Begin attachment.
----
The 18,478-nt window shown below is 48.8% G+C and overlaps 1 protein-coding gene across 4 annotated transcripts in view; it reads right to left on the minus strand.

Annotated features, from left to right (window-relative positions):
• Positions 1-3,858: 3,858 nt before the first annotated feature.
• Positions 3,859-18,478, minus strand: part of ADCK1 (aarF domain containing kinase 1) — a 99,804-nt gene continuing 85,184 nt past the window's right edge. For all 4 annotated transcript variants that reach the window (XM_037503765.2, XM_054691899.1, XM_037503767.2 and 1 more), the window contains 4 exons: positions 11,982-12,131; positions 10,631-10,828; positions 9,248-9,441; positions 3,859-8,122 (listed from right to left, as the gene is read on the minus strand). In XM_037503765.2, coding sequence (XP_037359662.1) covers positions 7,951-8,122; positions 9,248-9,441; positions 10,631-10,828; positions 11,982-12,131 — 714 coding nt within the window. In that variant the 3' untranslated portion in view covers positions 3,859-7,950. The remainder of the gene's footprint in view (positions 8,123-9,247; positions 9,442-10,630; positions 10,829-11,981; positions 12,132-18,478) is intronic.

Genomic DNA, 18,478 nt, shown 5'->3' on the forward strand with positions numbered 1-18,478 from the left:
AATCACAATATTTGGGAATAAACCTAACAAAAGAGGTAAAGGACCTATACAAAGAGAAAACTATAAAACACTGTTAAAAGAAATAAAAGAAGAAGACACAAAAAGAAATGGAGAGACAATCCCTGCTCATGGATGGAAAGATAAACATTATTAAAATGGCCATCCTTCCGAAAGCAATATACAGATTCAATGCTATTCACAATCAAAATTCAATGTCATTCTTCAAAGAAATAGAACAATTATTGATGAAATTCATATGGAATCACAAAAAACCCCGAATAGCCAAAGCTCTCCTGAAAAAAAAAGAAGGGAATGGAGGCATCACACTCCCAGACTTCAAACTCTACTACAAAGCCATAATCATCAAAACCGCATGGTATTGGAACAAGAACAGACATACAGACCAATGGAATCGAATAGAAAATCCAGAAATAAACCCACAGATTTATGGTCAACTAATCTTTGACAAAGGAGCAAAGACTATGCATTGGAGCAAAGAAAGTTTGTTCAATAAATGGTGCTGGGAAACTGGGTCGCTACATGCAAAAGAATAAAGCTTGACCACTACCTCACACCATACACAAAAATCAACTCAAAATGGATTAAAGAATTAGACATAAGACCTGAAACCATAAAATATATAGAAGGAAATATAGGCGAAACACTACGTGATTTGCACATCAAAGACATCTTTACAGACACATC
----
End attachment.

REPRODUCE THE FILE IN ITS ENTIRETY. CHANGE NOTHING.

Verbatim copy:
The 18,478-nt window shown below is 48.8% G+C and overlaps 1 protein-coding gene across 4 annotated transcripts in view; it reads right to left on the minus strand.

Annotated features, from left to right (window-relative positions):
• Positions 1-3,858: 3,858 nt before the first annotated feature.
• Positions 3,859-18,478, minus strand: part of ADCK1 (aarF domain containing kinase 1) — a 99,804-nt gene continuing 85,184 nt past the window's right edge. For all 4 annotated transcript variants that reach the window (XM_037503765.2, XM_054691899.1, XM_037503767.2 and 1 more), the window contains 4 exons: positions 11,982-12,131; positions 10,631-10,828; positions 9,248-9,441; positions 3,859-8,122 (listed from right to left, as the gene is read on the minus strand). In XM_037503765.2, coding sequence (XP_037359662.1) covers positions 7,951-8,122; positions 9,248-9,441; positions 10,631-10,828; positions 11,982-12,131 — 714 coding nt within the window. In that variant the 3' untranslated portion in view covers positions 3,859-7,950. The remainder of the gene's footprint in view (positions 8,123-9,247; positions 9,442-10,630; positions 10,829-11,981; positions 12,132-18,478) is intronic.

Genomic DNA, 18,478 nt, shown 5'->3' on the forward strand with positions numbered 1-18,478 from the left:
AATCACAATATTTGGGAATAAACCTAACAAAAGAGGTAAAGGACCTATACAAAGAGAAAACTATAAAACACTGTTAAAAGAAATAAAAGAAGAAGACACAAAAAGAAATGGAGAGACAATCCCTGCTCATGGATGGAAAGATAAACATTATTAAAATGGCCATCCTTCCGAAAGCAATATACAGATTCAATGCTATTCACAATCAAAATTCAATGTCATTCTTCAAAGAAATAGAACAATTATTGATGAAATTCATATGGAATCACAAAAAACCCCGAATAGCCAAAGCTCTCCTGAAAAAAAAAGAAGGGAATGGAGGCATCACACTCCCAGACTTCAAACTCTACTACAAAGCCATAATCATCAAAACCGCATGGTATTGGAACAAGAACAGACATACAGACCAATGGAATCGAATAGAAAATCCAGAAATAAACCCACAGATTTATGGTCAACTAATCTTTGACAAAGGAGCAAAGACTATGCATTGGAGCAAAGAAAGTTTGTTCAATAAATGGTGCTGGGAAACTGGGTCGCTACATGCAAAAGAATAAAGCTTGACCACTACCTCACACCATACACAAAAATCAACTCAAAATGGATTAAAGAATTAGACATAAGACCTGAAACCATAAAATATATAGAAGGAAATATAGGCGAAACACTACGTGATTTGCACATCAAAGACATCTTTACAGACACATC